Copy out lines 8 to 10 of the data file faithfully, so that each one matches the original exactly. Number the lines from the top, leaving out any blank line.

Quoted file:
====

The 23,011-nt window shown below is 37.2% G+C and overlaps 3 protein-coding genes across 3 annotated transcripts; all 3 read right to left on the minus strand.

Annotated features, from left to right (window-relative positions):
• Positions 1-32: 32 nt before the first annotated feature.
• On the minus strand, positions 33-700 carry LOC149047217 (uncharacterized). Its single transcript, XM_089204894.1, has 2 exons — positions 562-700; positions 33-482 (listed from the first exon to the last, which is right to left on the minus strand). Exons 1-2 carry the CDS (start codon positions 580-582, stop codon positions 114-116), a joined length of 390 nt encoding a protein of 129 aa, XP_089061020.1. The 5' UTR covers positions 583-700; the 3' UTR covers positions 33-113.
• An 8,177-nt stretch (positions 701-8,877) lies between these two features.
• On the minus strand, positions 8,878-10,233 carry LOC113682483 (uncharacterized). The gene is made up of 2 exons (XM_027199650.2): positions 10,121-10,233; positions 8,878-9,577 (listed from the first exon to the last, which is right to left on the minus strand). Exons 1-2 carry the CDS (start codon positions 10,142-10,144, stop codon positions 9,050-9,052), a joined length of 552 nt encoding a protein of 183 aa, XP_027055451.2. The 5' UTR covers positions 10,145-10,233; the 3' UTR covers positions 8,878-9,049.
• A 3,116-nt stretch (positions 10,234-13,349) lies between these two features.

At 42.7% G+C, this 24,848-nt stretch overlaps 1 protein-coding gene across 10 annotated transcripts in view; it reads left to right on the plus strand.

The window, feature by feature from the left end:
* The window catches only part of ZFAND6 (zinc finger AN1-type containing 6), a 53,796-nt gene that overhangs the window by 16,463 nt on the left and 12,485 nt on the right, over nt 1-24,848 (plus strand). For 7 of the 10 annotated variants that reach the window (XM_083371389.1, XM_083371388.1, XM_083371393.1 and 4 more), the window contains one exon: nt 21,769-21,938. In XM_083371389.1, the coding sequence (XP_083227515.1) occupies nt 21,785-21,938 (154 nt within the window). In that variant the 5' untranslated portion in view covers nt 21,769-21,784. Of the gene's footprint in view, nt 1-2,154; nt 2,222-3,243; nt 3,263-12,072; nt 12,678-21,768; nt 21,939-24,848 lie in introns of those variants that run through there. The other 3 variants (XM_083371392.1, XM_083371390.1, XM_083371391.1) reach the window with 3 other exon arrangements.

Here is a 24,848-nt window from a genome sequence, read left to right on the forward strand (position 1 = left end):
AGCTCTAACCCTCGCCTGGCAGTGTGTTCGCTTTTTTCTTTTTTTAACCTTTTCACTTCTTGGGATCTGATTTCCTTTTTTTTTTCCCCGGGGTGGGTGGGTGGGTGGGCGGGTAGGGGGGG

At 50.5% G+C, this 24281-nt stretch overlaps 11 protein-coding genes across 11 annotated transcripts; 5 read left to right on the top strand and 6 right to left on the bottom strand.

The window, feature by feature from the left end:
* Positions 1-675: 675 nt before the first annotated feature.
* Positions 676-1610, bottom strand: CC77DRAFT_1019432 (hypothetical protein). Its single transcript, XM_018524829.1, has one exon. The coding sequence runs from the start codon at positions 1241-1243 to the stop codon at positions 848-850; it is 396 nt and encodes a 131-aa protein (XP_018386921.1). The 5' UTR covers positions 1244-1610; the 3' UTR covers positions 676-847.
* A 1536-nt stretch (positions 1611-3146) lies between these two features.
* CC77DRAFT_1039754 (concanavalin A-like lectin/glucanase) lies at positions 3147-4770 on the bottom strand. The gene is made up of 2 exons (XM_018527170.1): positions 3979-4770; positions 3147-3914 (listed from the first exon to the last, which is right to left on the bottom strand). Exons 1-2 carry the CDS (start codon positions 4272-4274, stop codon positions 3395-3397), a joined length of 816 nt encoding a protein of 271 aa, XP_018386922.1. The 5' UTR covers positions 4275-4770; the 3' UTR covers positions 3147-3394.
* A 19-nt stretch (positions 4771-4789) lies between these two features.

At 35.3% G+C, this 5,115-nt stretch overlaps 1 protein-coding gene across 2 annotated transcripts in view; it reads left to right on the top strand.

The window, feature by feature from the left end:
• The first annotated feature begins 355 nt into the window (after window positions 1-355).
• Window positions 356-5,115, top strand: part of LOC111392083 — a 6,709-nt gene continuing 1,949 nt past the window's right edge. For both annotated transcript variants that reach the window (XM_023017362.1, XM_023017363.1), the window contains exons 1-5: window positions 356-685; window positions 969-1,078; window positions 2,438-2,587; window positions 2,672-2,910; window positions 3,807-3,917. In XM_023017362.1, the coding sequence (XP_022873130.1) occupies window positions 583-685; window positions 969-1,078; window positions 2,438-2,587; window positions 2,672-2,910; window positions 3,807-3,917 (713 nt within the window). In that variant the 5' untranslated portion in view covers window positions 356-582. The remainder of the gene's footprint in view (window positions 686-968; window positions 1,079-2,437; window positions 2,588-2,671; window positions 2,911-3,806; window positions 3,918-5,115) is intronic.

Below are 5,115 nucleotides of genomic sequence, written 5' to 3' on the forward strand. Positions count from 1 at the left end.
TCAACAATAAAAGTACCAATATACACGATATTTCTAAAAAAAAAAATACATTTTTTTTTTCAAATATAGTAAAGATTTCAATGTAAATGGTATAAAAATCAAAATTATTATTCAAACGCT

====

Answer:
At 42.7% G+C, this 24,848-nt stretch overlaps 1 protein-coding gene across 10 annotated transcripts in view; it reads left to right on the plus strand.

The window, feature by feature from the left end:
* The window catches only part of ZFAND6 (zinc finger AN1-type containing 6), a 53,796-nt gene that overhangs the window by 16,463 nt on the left and 12,485 nt on the right, over nt 1-24,848 (plus strand). For 7 of the 10 annotated variants that reach the window (XM_083371389.1, XM_083371388.1, XM_083371393.1 and 4 more), the window contains one exon: nt 21,769-21,938. In XM_083371389.1, the coding sequence (XP_083227515.1) occupies nt 21,785-21,938 (154 nt within the window). In that variant the 5' untranslated portion in view covers nt 21,769-21,784. Of the gene's footprint in view, nt 1-2,154; nt 2,222-3,243; nt 3,263-12,072; nt 12,678-21,768; nt 21,939-24,848 lie in introns of those variants that run through there. The other 3 variants (XM_083371392.1, XM_083371390.1, XM_083371391.1) reach the window with 3 other exon arrangements.